As Marquette grew, the mail soon surpassed even the fake amount Peter White had created to remedy the delivery issues. The need for a larger post office resulted in the 1886 construction of the Federal Building on the corner of Washington and Third Street where today the current post office stands. Construction of the building cost $100,000 but was several times delayed, among other reasons, because a stonemason who was fired from his job for being drunk decided to shoot the general contractor and then commit suicide (perhaps the earliest example of someone going “postal”). Despite the setbacks, when the Federal Building, the first U.S. Government building in Upper Michigan, was completed it was highly impressive and worthy of the beautiful city hall soon to stand beside it. The Federal Building’s high tower and its arched doorways and windows make one regret it was ever replaced.
In the 1930s, the U.S. Government decided a new United States Post Office and Court House was needed, and the old Federal Building was soon no more. The new building would be built of Bedford limestone and completed in 1937. Its style is typical of 1930s Art Deco. My grandfather, Lester White, was among those employed in its construction, so I feel a fondness for it whenever I go inside. I have mailed many of my manuscripts to various publishers inside this building, hopeful, since my grandpa helped to construct it, that the post office would bring me some luck.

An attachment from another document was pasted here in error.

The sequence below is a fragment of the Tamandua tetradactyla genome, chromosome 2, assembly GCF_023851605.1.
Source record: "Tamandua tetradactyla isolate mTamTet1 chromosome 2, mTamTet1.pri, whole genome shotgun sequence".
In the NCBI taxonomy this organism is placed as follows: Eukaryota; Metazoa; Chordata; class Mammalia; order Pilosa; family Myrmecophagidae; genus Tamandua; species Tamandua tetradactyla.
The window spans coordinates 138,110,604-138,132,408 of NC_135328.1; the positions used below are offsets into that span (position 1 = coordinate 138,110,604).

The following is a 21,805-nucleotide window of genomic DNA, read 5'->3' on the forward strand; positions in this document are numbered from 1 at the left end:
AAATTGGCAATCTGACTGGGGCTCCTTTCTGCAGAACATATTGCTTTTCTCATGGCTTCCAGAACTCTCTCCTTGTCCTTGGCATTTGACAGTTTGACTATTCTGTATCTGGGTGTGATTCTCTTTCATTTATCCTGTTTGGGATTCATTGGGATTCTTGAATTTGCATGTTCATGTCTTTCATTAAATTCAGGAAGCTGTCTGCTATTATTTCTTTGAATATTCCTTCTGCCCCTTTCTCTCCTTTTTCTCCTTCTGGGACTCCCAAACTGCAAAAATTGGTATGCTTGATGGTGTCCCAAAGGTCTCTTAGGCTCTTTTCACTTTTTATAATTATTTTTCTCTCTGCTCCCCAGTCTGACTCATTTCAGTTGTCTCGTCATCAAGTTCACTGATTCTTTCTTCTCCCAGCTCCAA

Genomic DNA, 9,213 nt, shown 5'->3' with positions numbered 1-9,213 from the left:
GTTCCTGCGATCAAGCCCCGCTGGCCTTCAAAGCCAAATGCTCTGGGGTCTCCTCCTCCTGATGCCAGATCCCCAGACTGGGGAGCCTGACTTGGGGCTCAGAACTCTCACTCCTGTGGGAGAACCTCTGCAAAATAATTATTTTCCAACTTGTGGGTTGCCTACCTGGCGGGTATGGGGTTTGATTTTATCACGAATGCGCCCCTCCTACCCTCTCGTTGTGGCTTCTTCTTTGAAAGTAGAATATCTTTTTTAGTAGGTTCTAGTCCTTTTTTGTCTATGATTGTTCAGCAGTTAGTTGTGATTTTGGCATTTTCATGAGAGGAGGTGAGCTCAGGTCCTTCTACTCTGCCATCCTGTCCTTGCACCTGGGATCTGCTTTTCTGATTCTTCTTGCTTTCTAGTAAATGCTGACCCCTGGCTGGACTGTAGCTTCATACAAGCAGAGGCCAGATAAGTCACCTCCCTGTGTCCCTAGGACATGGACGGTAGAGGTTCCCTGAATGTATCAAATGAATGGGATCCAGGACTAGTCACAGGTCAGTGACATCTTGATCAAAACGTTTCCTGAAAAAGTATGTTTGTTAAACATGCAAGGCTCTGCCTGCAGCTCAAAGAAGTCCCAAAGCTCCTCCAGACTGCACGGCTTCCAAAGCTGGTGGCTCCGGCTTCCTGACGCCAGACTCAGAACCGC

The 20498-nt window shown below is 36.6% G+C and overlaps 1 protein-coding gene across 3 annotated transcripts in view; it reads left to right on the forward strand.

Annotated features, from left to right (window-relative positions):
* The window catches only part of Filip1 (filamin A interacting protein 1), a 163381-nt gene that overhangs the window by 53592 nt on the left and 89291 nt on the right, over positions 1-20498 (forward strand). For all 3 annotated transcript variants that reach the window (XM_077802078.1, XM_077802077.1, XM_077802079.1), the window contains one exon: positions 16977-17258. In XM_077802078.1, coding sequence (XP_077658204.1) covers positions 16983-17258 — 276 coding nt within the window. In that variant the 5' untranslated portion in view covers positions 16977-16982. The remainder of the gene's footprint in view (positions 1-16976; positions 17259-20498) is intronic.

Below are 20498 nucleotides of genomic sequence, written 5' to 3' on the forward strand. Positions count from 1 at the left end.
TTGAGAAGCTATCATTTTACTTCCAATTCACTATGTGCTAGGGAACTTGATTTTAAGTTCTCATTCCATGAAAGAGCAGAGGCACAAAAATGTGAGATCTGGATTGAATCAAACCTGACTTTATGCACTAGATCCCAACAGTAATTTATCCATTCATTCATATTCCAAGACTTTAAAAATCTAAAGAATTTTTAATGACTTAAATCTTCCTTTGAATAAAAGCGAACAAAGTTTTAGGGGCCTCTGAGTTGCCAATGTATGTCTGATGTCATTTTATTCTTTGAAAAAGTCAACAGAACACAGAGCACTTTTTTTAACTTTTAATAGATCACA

Inside the main lobby is a mural that was commissioned by the Works Progress Administration (WPA) soon after the building was opened. Artist Dewey Albinson depicted Father Marquette with two French voyageurs and two Indians in a canoe. Most likely to lend significance to the Jesuit priest, Albinson depicted Father Marquette as standing up. When I was a student at Northern Michigan University, my American literature professor, David Mitchell, told the students to go down to the post office and write a description of what they thought this painting represented about America. After reading the papers, Professor Mitchell remarked that he could tell he was in Upper Michigan because every student had commented on how Father Marquette would have known that to stand up in a canoe would tip it over.
Mail delivery in Marquette has vastly improved since Peter White’s days, but it remains difficult. The postal workers of Upper Michigan embody the saying “neither rain, nor sleet, nor snow” will stop the U.S. mail. In the worst of blizzards, I have come home to find my mailman has climbed over snowbanks to put my letters in my mailbox. The cost of stamps is small for such dedication.
Read more Marquette history at www.MarquetteFiction.com